'Let me go like I was nothing': England new boy Tyler Dupree still using Leeds Rhinos rejection as fuel
It is a story of perseverance and never giving up on a dream.
"It wasn't just a low point in my career, it was one of the lowest points in my life," said Dupree on being told he did not have a future at Headingley.
"The club I'd grown up supporting and gave everything to just let me go like I was nothing.
"It has fuelled the fire in my belly."
Dupree, who progressed through the academy after joining from the scholarship programme at Salford Red Devils, failed to make a first-team appearance under Richard Agar and dropped down to the Championship with Oldham at the end of 2020.
"I can't stay mad at the club forever – it was one person and thankfully they've gone," added Dupree.
"I feel like they've spurred me on to do better and try prove them wrong. I feel like I'm showing that now."
The 23-year-old will complete a remarkable turnaround when he runs out for his country at the Halliwell Jones Stadium on Saturday.
Dupree won the 2021 Championship Young Player of the Year in Oldham's relegation campaign before joining Widnes Vikings for what proved to be a short-lived spell.
The forward's career came full circle when he was snapped up by Salford in May 2022 and he has not looked back since.
Dupree is hoping others take inspiration from his comeback story, which included working in children's homes and on a building site during his time as a part-time player.
"Not even 12 months ago I was still at Widnes playing in the Championship," he said.
"I keep counting down so I can stop telling that story – next month is when I've done my 12 months in Super League.
"It's been a bit of a journey but it's one I'm grateful for and I don't think I would have had it any other way.
"I say it all the time, I've been at the bottom now so I know what it's like and I work hard to not get back down there. We got relegated with Oldham so I have actually been at the bottom. I do appreciate everything more and don't take anything for granted.
"I think it's a story for other people to follow. It shows that it's not the end if you don't make it through a Super League academy.
"There are other routes and other ways around it. There's a better route to take and it's not the end if you don't get there the first time."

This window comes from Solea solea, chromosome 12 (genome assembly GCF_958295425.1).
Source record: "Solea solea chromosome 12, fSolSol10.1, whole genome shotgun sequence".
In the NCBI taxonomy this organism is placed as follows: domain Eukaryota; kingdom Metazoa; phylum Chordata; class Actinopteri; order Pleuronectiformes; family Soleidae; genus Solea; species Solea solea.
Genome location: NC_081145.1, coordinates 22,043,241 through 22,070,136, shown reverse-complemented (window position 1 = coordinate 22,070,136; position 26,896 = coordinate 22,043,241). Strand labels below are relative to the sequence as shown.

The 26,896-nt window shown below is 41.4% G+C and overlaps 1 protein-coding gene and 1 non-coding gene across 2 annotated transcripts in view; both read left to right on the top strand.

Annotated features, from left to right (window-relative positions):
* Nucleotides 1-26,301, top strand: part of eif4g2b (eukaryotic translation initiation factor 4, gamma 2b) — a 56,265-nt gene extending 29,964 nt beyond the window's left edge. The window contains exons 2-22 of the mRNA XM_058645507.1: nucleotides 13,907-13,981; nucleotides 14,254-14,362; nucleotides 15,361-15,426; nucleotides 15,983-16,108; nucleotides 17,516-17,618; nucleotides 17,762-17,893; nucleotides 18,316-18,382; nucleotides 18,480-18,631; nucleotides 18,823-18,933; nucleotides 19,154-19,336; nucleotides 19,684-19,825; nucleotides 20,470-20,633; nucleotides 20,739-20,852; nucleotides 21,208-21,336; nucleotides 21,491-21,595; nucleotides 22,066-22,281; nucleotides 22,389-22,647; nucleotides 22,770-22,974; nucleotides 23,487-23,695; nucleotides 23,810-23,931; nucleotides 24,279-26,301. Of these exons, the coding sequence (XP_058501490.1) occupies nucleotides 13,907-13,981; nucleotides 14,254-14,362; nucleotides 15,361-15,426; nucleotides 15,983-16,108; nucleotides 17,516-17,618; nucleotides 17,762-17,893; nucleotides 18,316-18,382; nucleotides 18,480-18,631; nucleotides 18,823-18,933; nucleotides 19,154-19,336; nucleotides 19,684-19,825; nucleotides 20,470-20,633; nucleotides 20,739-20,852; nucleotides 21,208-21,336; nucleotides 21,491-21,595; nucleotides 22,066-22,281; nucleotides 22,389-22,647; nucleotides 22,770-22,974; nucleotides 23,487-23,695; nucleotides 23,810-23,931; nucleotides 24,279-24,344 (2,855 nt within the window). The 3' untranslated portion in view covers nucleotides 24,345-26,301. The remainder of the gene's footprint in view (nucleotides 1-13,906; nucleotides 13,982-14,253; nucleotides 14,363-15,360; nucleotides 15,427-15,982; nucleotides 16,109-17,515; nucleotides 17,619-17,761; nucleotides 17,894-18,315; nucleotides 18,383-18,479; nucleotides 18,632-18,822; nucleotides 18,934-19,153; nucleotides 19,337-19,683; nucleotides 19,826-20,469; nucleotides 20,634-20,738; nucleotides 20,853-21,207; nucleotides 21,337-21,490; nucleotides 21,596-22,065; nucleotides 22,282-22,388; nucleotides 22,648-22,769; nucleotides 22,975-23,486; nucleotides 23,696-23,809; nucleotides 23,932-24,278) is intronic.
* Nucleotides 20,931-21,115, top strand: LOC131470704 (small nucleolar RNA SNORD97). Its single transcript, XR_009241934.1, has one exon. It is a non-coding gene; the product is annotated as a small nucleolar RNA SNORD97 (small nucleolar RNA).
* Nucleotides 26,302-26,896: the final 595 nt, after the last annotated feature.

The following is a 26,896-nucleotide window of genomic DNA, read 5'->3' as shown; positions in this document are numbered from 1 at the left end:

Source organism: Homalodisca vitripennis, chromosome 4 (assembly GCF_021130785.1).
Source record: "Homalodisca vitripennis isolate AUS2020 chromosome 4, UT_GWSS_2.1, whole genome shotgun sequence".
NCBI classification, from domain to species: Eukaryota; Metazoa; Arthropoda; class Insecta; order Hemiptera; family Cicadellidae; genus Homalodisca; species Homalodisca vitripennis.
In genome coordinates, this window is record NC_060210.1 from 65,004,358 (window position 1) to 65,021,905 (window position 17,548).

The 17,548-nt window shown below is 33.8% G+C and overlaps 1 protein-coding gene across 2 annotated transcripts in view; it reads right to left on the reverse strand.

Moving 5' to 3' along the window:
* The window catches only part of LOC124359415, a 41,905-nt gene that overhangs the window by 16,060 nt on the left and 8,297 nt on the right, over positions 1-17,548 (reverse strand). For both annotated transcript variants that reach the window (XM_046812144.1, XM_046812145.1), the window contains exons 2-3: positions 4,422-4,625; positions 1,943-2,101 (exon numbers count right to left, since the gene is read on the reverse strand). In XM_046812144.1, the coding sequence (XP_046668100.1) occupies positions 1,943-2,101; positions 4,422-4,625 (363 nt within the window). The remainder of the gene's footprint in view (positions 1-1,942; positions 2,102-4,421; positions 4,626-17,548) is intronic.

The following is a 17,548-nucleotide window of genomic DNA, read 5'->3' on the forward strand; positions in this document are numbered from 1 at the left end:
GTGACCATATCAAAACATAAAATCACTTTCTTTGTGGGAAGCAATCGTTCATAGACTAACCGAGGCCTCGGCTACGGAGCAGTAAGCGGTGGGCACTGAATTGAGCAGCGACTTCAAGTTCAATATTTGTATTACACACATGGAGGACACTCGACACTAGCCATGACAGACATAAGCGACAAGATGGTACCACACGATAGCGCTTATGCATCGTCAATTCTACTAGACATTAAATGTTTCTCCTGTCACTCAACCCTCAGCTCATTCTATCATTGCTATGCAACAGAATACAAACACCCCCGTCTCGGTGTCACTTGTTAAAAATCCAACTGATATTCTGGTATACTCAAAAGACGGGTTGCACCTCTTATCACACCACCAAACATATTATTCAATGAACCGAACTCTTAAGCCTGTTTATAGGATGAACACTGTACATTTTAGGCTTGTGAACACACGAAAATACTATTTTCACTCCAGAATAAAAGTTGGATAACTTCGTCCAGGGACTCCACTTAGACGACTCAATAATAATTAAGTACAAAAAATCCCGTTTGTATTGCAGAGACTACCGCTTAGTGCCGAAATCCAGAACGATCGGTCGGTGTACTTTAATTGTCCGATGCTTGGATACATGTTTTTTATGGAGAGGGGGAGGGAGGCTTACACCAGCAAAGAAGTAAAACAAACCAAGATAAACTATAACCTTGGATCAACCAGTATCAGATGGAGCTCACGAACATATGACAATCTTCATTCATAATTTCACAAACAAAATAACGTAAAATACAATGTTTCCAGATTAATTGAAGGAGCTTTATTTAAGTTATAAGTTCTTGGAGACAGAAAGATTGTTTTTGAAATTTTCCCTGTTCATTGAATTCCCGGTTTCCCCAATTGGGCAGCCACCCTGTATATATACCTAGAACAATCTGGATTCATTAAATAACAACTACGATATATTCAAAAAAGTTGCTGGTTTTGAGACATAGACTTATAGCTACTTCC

Shaun Wane is ushering in a new era on the back of a disappointing World Cup campaign, with only three survivors from last year's home tournament in his line-up to face France.
Wane has freshened up his pack as England build towards the next World Cup at the end of 2025, offering Dupree the chance to showcase his ability on the international stage.
"I think it's a good achievement for me to be regarded as potentially the next prop for England," said Dupree.
"I always work it out thinking if I'm 23 and there are three World Cups, I'll be 35 or 37. People like Chris Hill are still doing it.
"I'm looking forward to playing well for my club and showing to Waney that I can play at this level."
Dupree is a proud Englishman but has an American background and knows what success looks like thanks to his great uncle Billy Joe, a Super Bowl winner with Dallas Cowboys in 1978.
The youngster is hoping to write a few more chapters of his own fairytale story.
"I don't think you can top winning the Super Bowl but for me and my family, to play for England is up there," he said.
"I've got personal goals and team goals: I want to win this game, cement a spot in the World Cup team and try do one better than last year.
"You can see the passion in the coaches that it still hurts. They are looking to the future and us players should be honoured that they see us in that bracket."
As he prepares to take his first steps into the international arena, there is little chance of the Halifax native forgetting his roots.
"I played football first but I was a bit too fat to be a footballer so I played for Siddal," he said with a smile.
"It's a club close to my heart. Everything that is associated with rugby is down to Siddal."